This century is the epoch of the city, and by association it means it’s the century of mayors
Cities are older than countries, and they are centres to be reckoned with. In 2010, the balance of the world changed, with over half of us dwelling in an urban environment. By 2050, the metropolis will be home to over 70 per cent of us.
City leaders will be dealing with the problems and logistics that only crowded municipalities beset with climate change as a backing track can throw up. That makes cities front line when it comes to the appliance of new technologies, innovation and new opportunities.
This century is the epoch of the city, and by association it means it’s the century of mayors. Donald Trump may have decided to become a climate salmon by swimming against the tide of the Paris accord tide, but US city mayors remain committed to the cause, undeterred by the federal government’s decision.
On a recent conference call hosted by The U.S. Conference of Mayors, New Orleans (LA) Mayor Mitch Landrieu, who serves as USCM vice president, stressed strong opposition to the withdrawal and explained that the bipartisan organisation has taken an active role for many years to combat climate change.
“From Kyoto to Paris to today, on behalf of the Conference, it is our collective opinion that withdrawal from the Paris Climate Accord is a short-sighted decision. While we don’t necessarily disagree on ‘America First,’ it cannot be ‘America Only’ – pitting environmental protection against economic growth, which is a false choice. Mayors will do what we need to do on our own. This is not the first time when we have had to act without Washington,” he said.
Phoenix (AZ) mayor Greg Stanton, USCM Environment Committee Chair said, “We see the withdrawal from the Paris Climate Accord as an abdication of American leadership and America’s mayors will certainly fill that void. We will symbolically sign on and take actions necessary so that America meets its obligations under the Paris Accord, despite actions of this administration. This is a local issue that mayors must come together on and we will not shirk our responsibilities. The eyes of the world are upon us and they are disappointed. We want to make sure that they are heartened by the actions of American mayors in a bipartisan way. America’s mayors are stepping up to the plate and taking on a greater international role as a result.”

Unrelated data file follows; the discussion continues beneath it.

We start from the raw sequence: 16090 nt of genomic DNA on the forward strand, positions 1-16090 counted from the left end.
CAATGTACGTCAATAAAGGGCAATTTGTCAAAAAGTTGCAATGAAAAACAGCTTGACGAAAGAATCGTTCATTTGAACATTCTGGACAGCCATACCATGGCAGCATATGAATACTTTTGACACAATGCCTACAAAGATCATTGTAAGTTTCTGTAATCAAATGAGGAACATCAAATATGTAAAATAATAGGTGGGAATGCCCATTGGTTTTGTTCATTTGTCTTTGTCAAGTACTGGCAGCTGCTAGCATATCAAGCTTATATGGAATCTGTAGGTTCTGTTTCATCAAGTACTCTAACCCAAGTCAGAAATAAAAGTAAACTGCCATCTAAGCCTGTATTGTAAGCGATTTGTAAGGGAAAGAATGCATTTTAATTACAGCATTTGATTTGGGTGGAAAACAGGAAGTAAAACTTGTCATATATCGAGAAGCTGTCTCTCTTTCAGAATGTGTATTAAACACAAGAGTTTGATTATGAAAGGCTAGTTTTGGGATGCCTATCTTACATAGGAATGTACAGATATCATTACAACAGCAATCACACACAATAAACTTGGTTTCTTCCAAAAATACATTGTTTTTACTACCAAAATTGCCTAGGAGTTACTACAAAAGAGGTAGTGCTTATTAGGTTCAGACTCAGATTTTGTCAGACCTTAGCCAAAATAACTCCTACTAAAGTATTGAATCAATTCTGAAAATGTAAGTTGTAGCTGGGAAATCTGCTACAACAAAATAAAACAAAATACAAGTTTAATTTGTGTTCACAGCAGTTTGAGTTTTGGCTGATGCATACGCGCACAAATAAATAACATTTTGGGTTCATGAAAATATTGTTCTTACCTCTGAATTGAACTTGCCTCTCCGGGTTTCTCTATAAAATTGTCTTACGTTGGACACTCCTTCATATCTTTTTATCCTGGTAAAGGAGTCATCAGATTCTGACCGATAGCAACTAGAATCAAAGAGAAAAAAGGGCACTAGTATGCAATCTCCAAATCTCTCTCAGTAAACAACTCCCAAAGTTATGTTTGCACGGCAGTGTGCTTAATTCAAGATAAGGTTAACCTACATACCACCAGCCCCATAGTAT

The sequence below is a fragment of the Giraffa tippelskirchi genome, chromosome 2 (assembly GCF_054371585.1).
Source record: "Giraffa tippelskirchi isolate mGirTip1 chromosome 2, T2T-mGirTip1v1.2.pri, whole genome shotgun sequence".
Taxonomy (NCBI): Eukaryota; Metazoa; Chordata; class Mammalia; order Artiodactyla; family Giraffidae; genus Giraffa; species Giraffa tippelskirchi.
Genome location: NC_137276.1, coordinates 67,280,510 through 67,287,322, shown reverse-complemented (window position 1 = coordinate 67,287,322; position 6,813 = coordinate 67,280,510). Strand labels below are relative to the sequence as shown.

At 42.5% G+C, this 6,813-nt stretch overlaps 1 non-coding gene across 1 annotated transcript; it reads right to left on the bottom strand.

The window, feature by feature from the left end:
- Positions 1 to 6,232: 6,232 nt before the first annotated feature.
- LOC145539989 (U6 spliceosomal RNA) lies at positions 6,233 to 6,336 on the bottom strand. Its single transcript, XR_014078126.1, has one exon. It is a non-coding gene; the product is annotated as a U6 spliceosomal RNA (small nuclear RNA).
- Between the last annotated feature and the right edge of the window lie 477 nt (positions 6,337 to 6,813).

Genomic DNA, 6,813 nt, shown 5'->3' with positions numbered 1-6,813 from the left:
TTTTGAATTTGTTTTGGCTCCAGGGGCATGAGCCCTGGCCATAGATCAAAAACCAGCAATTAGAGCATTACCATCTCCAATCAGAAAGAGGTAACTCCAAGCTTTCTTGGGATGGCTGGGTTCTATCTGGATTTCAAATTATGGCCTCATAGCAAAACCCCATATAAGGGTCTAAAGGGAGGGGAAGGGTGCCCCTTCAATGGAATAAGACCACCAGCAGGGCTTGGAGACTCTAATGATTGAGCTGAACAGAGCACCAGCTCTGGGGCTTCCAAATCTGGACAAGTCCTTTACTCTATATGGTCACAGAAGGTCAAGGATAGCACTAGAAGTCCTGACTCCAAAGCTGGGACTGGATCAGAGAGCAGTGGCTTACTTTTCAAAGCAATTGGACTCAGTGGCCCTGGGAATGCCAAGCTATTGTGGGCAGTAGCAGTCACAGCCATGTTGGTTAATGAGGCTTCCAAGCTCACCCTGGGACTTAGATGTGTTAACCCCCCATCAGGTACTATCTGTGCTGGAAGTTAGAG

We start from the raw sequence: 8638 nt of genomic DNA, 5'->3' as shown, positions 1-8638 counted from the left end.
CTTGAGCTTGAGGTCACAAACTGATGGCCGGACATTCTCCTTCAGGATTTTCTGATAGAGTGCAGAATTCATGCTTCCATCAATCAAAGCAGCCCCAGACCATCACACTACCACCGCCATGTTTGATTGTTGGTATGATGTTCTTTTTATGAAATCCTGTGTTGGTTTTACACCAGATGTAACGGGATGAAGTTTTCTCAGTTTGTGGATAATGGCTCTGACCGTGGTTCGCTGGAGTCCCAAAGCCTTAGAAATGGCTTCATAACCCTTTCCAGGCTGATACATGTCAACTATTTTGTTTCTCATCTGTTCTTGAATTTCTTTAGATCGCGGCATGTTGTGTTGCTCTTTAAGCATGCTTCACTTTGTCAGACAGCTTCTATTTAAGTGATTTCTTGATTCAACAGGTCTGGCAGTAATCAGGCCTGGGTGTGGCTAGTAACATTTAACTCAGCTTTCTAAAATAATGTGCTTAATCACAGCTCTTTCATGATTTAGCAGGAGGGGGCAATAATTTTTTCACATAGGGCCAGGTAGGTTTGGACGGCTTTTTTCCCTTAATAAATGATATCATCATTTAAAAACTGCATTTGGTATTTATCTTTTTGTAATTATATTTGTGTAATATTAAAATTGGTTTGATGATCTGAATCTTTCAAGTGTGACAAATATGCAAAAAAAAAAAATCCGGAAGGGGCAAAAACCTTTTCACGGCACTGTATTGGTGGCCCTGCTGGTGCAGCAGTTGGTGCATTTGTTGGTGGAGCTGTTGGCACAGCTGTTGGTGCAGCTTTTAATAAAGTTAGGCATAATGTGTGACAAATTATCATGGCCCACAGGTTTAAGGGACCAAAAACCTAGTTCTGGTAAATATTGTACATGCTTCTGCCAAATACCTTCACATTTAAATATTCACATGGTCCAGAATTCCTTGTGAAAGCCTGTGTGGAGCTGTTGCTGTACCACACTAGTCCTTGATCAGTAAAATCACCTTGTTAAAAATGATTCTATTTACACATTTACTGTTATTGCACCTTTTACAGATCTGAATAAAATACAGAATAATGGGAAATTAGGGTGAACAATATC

Burnsville (MN) mayor Elizabeth Kautz, USCM past president said, “Mayors won’t quit. We care about the environment and energy efficiency. Mayors will make a difference. Mayors will come together to get this done. We must protect the planet.”
Two days ago, a total of 1, 219 governors, mayors, businesses, investors, colleges and universities form the US or with significant interests in the US signed an open letter displaying their intent to continue to ensure carbon emission reduction.
The ‘we are still in’ initiative has collected signatures from businesses and investors who account for a total annual revenue of $1.4 trillion and include over 20 Fortune 500 companies, including Apple, eBay, Gap Inc., Google, Intel, Microsoft and Nike.
The statement reads: “In the absence of leadership from Washington, states, cities, colleges and universities, businesses and investors, representing a sizeable percentage of the U.S. economy will pursue ambitious climate goals, working together to take forceful action and to ensure that the U.S. remains a global leader in reducing emissions.
“It is imperative that the world know that in the U.S., the actors that will provide the leadership necessary to meet our Paris commitment are found in city halls, state capitals, colleges and universities, investors and businesses. Together, we will remain actively engaged with the international community as part of the global effort to hold warming to well below 2℃ and to accelerate the transition to a clean energy economy that will benefit our security, prosperity, and health.”
In addition to the www.wearestillin.com initiative, 211 Climate Mayors have adopted the Paris Agreement goals for their cities, 13 Governors have formed the bipartisan U.S. Climate Alliance, and 17 governors have released individual statements standing by Paris.
Trump’s got his wall, just not the one he was angling for, and in its unwitting construction, he has managed to brick himself in.
Before I sign off, just want to alert you to the fact that our City Profiles series launches today. Here we take a look at the smart initiatives in action in various world cities, and how these are all helping to solve issues and create new growth. We kick off our series with a look at Singapore, which is on a bold trajectory to be the world’s first smart nation.
Another week passes.